Death Parade episodes 1 & 2 Review

Death Parade Episodes 1 & 2:

Episode 1: Death Seven Darts

Opening theme: “Flyers” by BRADIO

I absolutely love the opening theme. The animation is fun, the song is catchy. Somehow, it doesn’t fit the show at all from what I have seen to date and I absolutely adore it nonetheless.

Takashi and Machiko are a couple that arrive at Quindecim with no recollection of anything but being on their honeymoon. Decim explains the rules of the bar and the two believe he is crazy. Despite being told that they cannot leave, Machiko and Takashi still try and fail.

At last, they agree to play a game in which they are each given seven darts to throw at a target. Each section on the board is connected to a body part, each ring represents points. For each dart thrown, points are taken off of their score. The person with the lowest score at the end, wins.

The game starts with Takashi’s hand “slipping” and causing Machiko pain. To me, I believe this was more of a test to see if the sections on the board were really connected to their bodies. Because of her own pain, Machiko misses and hits the double points section for his eyes. The two, in great pain, feel hostile towards one another until Machiko begs him not to hit her stomach because she is/was carrying his child.

Unfortunately, bad memories resurface and assumptions caused a good deal of trouble amongst the two. On their wedding day, Takashi overheard that a woman whom he assumed was his fiancé (by the nickname Machi) was cheating on him. This rage causes Takashi to hit her stomach and accuse her; however, she reveals that she had a high school friend at their wedding by the same name. Because she wasn’t actually having an affair, the baby would have been his.

At the end of the game, Machiko has won and the two remember getting into a car crash because of Takashi’s reckless jealousy. Knowing that Takashi snubbed out their lives and that of their child, he gets hysterical, begging to be told that the kid isn’t his. Machiko, seeing him suffer, decides to say that the child isn’t his and that no one would truly love him.

The only real time Decim interferes with this game is when Takashi, in a fit of rage, tries to attack Machiko with a dart. Despite his role as a middleman, or arbiter, Decim can still step in from time to time if things get out of hand after a game. As judgment is passed, Takashi’s soul is sent for reincarnation and Machiko’s is sent to the void/hell.


Episode 2: Death Reverse

The second episode begins with Onna awakening with no memories of her name or who she is. She is taken to Quindecim by Nona, where she is told she will serve as an assistant.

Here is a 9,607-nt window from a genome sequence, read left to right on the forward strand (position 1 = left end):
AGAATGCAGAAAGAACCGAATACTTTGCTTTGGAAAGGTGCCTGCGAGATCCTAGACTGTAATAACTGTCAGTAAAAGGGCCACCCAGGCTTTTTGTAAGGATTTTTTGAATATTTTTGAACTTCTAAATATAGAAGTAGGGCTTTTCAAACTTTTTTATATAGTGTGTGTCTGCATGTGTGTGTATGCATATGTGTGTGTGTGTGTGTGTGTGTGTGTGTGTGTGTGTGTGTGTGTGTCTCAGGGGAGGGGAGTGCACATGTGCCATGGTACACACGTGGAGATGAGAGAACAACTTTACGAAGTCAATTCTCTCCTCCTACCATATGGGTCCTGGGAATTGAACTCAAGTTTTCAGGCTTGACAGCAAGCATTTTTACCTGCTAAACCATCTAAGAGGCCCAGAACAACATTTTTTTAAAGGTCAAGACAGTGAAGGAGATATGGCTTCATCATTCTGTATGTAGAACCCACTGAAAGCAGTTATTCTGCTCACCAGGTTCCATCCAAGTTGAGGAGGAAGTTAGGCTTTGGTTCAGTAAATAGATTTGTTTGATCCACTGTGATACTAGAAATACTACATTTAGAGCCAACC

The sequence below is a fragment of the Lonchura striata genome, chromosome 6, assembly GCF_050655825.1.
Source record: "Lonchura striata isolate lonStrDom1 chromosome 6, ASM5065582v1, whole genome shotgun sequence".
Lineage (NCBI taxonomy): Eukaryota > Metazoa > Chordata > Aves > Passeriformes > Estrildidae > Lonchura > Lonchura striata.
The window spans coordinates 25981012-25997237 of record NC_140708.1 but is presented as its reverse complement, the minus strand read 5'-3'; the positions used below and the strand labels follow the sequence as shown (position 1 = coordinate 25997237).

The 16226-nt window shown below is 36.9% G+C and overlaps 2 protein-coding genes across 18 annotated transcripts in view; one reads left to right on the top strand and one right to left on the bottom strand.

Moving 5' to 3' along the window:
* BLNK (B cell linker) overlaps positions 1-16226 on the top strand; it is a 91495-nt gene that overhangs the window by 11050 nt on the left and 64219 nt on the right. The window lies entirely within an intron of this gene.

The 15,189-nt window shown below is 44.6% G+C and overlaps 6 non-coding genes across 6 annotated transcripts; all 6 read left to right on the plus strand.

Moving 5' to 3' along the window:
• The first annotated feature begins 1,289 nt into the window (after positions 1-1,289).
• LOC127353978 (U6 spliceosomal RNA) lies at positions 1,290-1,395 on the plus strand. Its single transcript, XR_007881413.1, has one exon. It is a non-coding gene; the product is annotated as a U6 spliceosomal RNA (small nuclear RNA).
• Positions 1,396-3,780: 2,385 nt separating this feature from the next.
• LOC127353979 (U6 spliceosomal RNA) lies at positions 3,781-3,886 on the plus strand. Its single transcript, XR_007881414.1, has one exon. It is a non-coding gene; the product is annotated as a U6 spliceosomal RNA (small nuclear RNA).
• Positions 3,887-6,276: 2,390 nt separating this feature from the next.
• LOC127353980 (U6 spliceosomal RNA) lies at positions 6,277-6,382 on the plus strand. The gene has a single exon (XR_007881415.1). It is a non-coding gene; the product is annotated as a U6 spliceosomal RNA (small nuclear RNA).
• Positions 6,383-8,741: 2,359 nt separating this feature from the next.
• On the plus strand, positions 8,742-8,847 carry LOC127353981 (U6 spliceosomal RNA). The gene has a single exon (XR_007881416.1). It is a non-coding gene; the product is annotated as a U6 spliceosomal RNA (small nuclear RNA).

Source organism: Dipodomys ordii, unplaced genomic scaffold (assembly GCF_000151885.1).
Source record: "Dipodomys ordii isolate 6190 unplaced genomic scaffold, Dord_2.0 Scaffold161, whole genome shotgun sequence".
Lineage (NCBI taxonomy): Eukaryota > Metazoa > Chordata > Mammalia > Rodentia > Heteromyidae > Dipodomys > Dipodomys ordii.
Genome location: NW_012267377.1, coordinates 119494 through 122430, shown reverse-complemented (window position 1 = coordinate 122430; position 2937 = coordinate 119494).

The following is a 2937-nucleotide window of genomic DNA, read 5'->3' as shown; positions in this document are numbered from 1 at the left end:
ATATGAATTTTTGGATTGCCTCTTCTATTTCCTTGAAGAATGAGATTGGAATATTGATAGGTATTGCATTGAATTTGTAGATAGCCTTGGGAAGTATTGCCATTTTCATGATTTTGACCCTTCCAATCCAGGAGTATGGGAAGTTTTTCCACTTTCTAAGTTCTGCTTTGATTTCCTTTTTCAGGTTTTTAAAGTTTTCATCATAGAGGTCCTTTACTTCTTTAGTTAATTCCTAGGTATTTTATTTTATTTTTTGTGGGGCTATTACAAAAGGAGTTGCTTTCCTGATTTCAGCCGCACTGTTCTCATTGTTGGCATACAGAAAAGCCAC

I really enjoyed this episode as it focused on the mechanics of Quindecim and the purpose of the games. First, the memories of the players are sent into Decim’s eyes, which I believe is interesting. Nona and Onna go to a room (filled with puppets made by Decim – creepy) and watch the game between Machiko and Takashi from afar. The games exist to create tension between the players and reveal the darkest parts of their souls. Dying comes as a shock to the soul and memories are lost; the games are meant to evoke such things.

It is revealed that while Machiko may have had a man on the side, it would have only been a one-time thing. The father of the child was actually Takashi but Onna believes that Machiko lied to save his soul and help him find peace. Decim, of course, doesn’t understand why she would lie about such a thing. However, Decim appears very apologetic for messing up and gets chewed out a bit by Nona.

At the end of this episode, Nona states that Onna’s trial is only for three months, so it seems she will play a bigger role in this show than one would expect.


Dub Cast:

It is rare that I find a lot of newer dubs as wonderful as Death Parade’s. However, I have really enjoyed the dub so far and Bonny Clinkenbeard’s script-writing on the show is tremendous.

Decim (Alex Organ): Alex Organ has not been in a lot and he certainly hasn’t been in very many lead roles. I am, personally, not familiar with his voice so I really enjoyed hearing a “new” voice to the industry. I really enjoyed Decim’s English voice as it was kept smooth and deep as well as apathetic.

Onna/Woman (Jamie Marchi): Onna’s English voice is neither bad nor great. In the serious scenes, it is kept pretty accurate to the Japanese. However, when she shouts or raises her voice, it is a little less fitting. Overall, still an unexpectedly great pick.

Nona (Jad Saxton): I am not horribly familiar with Jad Saxton but I really enjoyed her take on Nona. I honestly got more than I had expected.

Takashi is played by Eric Vale, which was a pretty good pick. Machiko, voiced by Trina Nishimura (Mikasa Ackerman), was somewhat higher in English than Japanese and I didn’t enjoy her voice as much as I normally do.

Overall, I am liking what I have seen of the dub and I look forward to more from the series.


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